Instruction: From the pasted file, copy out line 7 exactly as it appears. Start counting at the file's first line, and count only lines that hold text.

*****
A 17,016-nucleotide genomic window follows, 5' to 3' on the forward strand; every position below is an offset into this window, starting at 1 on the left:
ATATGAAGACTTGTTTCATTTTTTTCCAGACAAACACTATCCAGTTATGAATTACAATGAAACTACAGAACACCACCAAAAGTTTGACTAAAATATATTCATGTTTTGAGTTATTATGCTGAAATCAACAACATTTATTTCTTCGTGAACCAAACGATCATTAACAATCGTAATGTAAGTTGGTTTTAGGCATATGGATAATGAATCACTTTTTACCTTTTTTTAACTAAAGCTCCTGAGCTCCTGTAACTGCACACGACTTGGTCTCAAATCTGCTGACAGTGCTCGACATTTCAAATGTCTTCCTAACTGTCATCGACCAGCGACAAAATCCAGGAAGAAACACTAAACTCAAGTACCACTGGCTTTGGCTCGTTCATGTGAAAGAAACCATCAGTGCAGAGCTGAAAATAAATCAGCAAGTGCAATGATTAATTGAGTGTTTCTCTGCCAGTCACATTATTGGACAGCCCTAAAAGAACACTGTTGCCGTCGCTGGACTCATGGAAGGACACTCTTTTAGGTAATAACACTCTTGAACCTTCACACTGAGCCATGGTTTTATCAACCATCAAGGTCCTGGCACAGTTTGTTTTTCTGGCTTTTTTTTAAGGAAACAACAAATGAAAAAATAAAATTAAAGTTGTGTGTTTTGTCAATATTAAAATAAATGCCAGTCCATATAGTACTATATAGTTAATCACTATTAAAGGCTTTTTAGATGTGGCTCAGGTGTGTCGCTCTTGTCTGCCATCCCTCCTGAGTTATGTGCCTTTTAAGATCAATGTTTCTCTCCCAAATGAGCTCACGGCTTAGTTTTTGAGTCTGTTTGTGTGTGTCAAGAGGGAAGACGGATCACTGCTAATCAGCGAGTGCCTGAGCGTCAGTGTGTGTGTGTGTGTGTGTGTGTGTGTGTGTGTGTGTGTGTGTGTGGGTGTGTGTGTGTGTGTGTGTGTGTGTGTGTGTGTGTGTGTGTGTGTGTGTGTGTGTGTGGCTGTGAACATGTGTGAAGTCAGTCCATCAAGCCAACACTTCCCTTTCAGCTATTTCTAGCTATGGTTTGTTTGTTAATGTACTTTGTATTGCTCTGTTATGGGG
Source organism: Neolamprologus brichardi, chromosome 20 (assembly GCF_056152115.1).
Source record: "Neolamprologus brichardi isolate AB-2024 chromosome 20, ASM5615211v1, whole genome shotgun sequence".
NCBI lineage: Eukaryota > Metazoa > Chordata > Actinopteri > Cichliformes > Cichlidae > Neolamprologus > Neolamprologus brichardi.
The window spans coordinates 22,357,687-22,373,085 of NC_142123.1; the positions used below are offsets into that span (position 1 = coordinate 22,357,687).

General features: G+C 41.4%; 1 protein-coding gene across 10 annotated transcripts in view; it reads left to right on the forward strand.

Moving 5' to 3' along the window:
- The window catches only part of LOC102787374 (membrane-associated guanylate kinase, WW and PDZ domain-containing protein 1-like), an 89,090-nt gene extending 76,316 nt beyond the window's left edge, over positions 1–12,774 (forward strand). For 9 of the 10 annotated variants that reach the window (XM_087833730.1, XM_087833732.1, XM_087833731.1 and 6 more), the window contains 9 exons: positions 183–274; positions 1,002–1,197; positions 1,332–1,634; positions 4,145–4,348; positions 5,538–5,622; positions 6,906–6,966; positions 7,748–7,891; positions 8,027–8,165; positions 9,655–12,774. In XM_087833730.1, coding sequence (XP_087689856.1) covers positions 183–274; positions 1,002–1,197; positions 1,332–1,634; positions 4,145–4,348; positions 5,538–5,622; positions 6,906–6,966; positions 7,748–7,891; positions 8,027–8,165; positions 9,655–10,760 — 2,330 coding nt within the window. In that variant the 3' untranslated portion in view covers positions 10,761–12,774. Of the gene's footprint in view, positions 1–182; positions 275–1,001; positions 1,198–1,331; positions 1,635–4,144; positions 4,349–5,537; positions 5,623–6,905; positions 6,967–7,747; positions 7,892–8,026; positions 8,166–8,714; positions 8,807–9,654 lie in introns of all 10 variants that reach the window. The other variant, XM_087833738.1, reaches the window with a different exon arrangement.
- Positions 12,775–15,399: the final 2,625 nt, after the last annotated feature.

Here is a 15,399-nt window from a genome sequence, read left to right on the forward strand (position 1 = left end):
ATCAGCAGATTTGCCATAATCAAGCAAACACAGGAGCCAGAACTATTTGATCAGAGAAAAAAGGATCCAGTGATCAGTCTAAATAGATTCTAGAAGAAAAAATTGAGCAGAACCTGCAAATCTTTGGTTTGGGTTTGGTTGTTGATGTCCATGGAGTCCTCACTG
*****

General features: G+C 41.4%; 1 protein-coding gene across 10 annotated transcripts in view; it reads left to right on the forward strand.